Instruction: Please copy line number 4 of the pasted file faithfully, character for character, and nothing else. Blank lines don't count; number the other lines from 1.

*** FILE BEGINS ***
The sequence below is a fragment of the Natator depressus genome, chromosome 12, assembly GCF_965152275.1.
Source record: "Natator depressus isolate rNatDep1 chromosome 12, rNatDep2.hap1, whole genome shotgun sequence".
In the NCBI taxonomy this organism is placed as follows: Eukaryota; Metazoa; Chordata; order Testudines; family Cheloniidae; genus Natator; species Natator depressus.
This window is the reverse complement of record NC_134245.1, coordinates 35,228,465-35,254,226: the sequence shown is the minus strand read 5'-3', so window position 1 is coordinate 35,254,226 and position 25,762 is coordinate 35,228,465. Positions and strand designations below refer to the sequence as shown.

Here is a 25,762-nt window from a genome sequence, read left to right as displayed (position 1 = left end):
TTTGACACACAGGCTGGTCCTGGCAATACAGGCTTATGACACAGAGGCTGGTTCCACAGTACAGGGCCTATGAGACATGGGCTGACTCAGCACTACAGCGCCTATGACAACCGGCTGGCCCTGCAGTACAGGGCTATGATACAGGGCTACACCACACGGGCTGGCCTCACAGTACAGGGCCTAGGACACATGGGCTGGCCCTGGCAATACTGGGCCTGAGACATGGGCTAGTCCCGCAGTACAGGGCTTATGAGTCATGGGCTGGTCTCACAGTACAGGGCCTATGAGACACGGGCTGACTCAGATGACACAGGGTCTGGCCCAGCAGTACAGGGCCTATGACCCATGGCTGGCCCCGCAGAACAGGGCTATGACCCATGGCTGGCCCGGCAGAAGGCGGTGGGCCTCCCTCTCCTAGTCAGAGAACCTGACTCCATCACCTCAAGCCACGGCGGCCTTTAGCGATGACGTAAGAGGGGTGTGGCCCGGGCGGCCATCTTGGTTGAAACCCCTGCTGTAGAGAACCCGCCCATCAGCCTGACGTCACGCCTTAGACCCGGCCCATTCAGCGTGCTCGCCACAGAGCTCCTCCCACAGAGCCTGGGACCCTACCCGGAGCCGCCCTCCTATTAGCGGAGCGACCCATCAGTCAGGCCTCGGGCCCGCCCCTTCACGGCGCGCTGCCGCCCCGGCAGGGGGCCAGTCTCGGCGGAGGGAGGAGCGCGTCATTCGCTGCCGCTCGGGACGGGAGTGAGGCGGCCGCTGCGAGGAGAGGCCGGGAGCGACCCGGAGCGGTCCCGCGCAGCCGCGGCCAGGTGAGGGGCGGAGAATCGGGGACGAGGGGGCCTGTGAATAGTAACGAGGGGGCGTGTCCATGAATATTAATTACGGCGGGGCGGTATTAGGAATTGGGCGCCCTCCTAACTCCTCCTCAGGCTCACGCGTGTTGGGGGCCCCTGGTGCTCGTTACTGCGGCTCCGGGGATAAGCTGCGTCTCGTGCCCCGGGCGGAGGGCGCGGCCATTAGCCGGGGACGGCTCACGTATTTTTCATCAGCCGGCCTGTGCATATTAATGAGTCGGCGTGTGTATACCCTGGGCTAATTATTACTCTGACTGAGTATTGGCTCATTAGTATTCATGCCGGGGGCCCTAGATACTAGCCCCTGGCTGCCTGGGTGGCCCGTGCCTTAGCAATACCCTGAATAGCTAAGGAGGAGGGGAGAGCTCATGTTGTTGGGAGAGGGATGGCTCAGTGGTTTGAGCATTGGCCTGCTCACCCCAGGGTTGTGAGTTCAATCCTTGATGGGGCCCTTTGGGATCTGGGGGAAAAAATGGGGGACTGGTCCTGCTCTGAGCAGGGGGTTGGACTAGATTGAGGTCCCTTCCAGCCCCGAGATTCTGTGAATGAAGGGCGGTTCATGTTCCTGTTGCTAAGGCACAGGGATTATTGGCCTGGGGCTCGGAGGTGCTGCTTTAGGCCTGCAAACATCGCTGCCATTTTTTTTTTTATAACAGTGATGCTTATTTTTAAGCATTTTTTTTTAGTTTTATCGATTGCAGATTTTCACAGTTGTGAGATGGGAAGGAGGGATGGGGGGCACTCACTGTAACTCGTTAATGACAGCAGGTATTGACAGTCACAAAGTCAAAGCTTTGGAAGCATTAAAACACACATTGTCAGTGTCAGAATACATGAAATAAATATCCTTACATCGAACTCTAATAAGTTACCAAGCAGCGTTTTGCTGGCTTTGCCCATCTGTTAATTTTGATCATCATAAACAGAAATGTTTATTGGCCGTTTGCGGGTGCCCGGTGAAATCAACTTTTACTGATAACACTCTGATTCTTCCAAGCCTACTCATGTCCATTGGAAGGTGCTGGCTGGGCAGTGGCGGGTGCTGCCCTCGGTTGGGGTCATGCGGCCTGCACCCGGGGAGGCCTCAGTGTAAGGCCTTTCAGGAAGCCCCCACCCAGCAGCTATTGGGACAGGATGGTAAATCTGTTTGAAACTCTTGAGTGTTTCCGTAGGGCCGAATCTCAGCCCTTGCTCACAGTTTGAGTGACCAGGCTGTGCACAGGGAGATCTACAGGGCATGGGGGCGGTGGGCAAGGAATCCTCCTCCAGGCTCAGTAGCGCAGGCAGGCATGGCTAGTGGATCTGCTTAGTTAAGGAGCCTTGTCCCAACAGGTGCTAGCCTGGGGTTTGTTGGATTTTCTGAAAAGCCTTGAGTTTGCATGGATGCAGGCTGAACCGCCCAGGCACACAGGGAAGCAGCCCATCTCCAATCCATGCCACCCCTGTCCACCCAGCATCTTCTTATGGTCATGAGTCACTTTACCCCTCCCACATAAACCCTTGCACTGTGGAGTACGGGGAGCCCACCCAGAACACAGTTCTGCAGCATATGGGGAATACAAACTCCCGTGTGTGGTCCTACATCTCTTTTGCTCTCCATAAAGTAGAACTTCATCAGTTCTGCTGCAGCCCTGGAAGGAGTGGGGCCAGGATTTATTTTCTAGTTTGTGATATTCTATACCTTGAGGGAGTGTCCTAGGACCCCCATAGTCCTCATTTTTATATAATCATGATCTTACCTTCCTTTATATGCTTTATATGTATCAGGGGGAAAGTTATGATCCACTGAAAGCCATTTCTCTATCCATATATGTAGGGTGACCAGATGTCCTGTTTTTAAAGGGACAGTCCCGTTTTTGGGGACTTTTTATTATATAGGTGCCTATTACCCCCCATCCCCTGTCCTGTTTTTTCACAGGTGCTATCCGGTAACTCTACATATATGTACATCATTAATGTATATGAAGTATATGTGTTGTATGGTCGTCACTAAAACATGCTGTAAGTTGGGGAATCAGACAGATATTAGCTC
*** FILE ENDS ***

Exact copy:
This window is the reverse complement of record NC_134245.1, coordinates 35,228,465-35,254,226: the sequence shown is the minus strand read 5'-3', so window position 1 is coordinate 35,254,226 and position 25,762 is coordinate 35,228,465. Positions and strand designations below refer to the sequence as shown.